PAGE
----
Don't Just Bet on AMLO Win in Mexico, Says UBS. Think Landslide

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(Bloomberg) -- His poll lead is commanding, and it’s been around a while, so investors have been forced to come to terms with the likelihood that Andres Manuel Lopez Obrador will be Mexico’s next president -- however much they hate the idea.

What’s not priced into most calculations is that the leftist front-runner could also enjoy a congressional majority after the July 1 vote, making it easier for him to reset Mexican economic policy. That scenario looks increasingly likely, according to analysts from Eurasia Group and UBS AG.

If Mexico’s an emerging-market laggard this year, the politician known as AMLO is likely to blame. Pledges to boost social spending and review oil auctions to private and foreign companies have helped him to a 16-point lead over his nearest challenger, Ricardo Anaya, according to Bloomberg’s latest poll tracker.

Lopez Obrador’s Morena party is also polling strongly in congressional contests, and that -- coupled with the likelihood of lawmakers defecting to the winning side -- puts a working majority within reach.

Accounting for AMLO

“The market might have incorporated the possibility of an AMLO win,” UBS’s chief Mexico investment officer, Esteban Polidura, said last week. “But we believe it still needs to account for potential Morena dominance in several gubernatorial elections and in federal congress.”

Mexico’s peso, the best-performing currency in the world at one point earlier this year, has gone into reverse. It’s down more than 9 percent from its year-to-date high in April, with many analysts predicting further losses before the election. And while MSCI’s emerging-market stocks benchmark has edged higher this year, Mexico’s main index has fallen almost 7 percent. Both the currency and Mexican stocks extended their losses on Tuesday.

Morena scored 45 percent approval in one recent survey, matching Lopez Obrador’s presidential support in the Bloomberg tracker. A Monday poll from Mexican newspaper El Financiero put the party’s backing in congressional contests at 41 percent.

A majority would allow Lopez Obrador to get his budgets through the legislature without obstructions.

‘Main Concern’

Lopez Obrador and his pick for finance minister, Carlos Urzua, have pledged to reduce the fiscal deficit by eliminating corruption and graft. But the candidate is also calling for immediate tax cuts in border regions, and a shift in spending toward social programs. Some analysts say a working majority would allow him to approve the spending portion of the budget without negotiating with other parties.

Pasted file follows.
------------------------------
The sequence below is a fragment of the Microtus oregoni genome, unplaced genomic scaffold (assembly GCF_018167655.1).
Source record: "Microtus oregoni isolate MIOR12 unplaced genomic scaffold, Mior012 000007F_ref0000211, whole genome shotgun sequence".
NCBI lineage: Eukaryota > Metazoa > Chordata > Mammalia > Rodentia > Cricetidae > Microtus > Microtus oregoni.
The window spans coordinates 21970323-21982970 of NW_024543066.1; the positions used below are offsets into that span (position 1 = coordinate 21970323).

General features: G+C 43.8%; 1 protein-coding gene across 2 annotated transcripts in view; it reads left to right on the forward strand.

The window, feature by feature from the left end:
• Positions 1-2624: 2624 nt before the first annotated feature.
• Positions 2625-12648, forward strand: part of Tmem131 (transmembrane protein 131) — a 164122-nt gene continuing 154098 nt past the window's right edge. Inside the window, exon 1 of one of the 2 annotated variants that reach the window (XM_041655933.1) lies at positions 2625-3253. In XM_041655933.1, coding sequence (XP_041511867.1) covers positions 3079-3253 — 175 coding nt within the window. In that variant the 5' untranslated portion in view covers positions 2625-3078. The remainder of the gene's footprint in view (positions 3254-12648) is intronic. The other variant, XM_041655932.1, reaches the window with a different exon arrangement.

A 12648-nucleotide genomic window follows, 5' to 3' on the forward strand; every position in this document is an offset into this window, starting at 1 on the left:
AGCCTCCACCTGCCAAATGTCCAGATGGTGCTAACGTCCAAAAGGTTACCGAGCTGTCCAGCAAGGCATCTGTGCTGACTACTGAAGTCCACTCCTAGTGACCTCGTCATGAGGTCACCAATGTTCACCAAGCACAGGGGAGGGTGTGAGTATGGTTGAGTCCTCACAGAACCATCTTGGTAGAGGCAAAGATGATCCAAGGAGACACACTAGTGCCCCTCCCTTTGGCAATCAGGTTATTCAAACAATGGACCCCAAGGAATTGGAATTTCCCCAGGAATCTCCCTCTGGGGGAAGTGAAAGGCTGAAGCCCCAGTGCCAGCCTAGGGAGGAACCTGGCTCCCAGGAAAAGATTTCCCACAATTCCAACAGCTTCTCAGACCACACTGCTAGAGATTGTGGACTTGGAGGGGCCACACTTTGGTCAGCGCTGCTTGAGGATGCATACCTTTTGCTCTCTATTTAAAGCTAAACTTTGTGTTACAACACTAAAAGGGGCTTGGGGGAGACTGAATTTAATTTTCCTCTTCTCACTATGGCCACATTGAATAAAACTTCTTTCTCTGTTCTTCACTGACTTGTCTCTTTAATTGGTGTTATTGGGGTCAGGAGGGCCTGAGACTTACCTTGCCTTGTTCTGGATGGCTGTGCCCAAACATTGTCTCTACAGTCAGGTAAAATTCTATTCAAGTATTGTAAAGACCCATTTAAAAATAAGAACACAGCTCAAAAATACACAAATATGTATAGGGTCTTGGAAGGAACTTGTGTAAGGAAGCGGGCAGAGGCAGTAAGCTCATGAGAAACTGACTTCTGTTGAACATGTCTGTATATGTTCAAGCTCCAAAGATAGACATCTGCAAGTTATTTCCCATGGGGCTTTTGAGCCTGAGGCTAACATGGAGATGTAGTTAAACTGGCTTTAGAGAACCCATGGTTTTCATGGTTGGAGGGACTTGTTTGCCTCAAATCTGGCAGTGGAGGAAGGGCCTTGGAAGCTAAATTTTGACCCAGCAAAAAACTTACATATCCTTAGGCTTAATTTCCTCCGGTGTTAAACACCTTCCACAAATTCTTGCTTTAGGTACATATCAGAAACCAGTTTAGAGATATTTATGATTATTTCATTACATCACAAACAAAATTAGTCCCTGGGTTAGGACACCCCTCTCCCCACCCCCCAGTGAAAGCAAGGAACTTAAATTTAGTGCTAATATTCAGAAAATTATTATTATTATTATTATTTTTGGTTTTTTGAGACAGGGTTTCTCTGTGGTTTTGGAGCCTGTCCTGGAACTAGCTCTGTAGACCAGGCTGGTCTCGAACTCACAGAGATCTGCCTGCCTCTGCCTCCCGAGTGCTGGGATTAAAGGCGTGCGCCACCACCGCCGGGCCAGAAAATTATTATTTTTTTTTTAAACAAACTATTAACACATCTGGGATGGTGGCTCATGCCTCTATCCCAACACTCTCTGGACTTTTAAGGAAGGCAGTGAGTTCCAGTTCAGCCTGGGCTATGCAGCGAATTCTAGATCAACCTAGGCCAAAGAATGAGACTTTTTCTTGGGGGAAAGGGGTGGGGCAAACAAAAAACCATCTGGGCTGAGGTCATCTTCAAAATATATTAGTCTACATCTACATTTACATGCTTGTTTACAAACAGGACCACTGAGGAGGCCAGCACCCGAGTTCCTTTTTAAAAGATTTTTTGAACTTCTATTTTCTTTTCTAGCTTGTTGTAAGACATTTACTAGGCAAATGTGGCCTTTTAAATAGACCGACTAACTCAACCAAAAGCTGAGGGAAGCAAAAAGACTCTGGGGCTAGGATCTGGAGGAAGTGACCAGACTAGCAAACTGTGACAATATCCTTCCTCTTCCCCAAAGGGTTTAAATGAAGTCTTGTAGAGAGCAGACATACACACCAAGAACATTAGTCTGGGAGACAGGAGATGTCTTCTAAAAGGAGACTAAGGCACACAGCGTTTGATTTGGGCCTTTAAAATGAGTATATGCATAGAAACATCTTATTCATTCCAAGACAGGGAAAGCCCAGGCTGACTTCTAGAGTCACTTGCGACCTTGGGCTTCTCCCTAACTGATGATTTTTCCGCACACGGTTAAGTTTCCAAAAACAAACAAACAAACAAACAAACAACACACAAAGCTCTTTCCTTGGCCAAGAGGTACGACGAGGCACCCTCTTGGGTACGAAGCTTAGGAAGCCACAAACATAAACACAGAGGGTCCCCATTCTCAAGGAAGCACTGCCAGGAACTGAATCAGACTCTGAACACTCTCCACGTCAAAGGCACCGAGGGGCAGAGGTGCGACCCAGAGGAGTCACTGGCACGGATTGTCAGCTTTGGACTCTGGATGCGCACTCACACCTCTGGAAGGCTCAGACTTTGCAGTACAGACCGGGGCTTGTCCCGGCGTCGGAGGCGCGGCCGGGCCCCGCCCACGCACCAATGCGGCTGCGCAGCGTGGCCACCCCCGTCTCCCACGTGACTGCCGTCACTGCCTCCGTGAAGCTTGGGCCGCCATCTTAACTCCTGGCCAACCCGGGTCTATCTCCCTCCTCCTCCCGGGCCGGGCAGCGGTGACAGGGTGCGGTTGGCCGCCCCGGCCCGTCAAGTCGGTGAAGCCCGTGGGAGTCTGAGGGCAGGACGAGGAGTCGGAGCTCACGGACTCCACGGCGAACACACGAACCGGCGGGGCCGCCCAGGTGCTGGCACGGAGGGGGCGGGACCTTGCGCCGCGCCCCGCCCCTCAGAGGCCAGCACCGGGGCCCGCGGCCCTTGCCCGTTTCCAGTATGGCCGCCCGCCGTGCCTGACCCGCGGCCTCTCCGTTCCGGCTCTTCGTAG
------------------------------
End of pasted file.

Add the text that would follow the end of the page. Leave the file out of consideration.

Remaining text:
That’s the “main concern” for Shamaila Khan, director of emerging-market debt at AllianceBernstein. “There are things that he can do with a majority that he obviously would not do if the congressional elections lead to a result that would keep a stricter check on him,” she said in an interview last week.

To achieve a majority, Lopez Obrador’s party may not even need to win most of the seats.

A Morena victory of any kind will likely trigger defections from the center-left PRD, a junior partner in Anaya’s electoral alliance, according to Daniel Kerner of Eurasia Group, a New York-based risk analyst. About a third of the lower-house candidates in Anaya’s three-party coalition are from the PRD. Kerner said that even some lawmakers from the governing PRI, running a distant third, may jump ship.

Likely to Narrow

To be sure, some analysts are skeptical that Lopez Obrador’s party will sweep to an across-the-board victory. Luis Carlos Ugalde, a former chief electoral regulator, said the polls will likely narrow before the election, leaving the Morena bloc as the largest in Congress -- but short of a majority.

It’s also highly improbable that Lopez Obrador will gain the two-thirds majority needed to reverse laws like the landmark energy opening of 2014, which brought foreign investment into the industry for the first time, according to AllianceBernstein’s Khan.

But even with a simple majority, “he can certainly have a weaker fiscal policy, he can certainly slow down energy reform,” said Khan -- who says she’s one of the few investors preparing for that outcome.

©2018 Bloomberg L.P.

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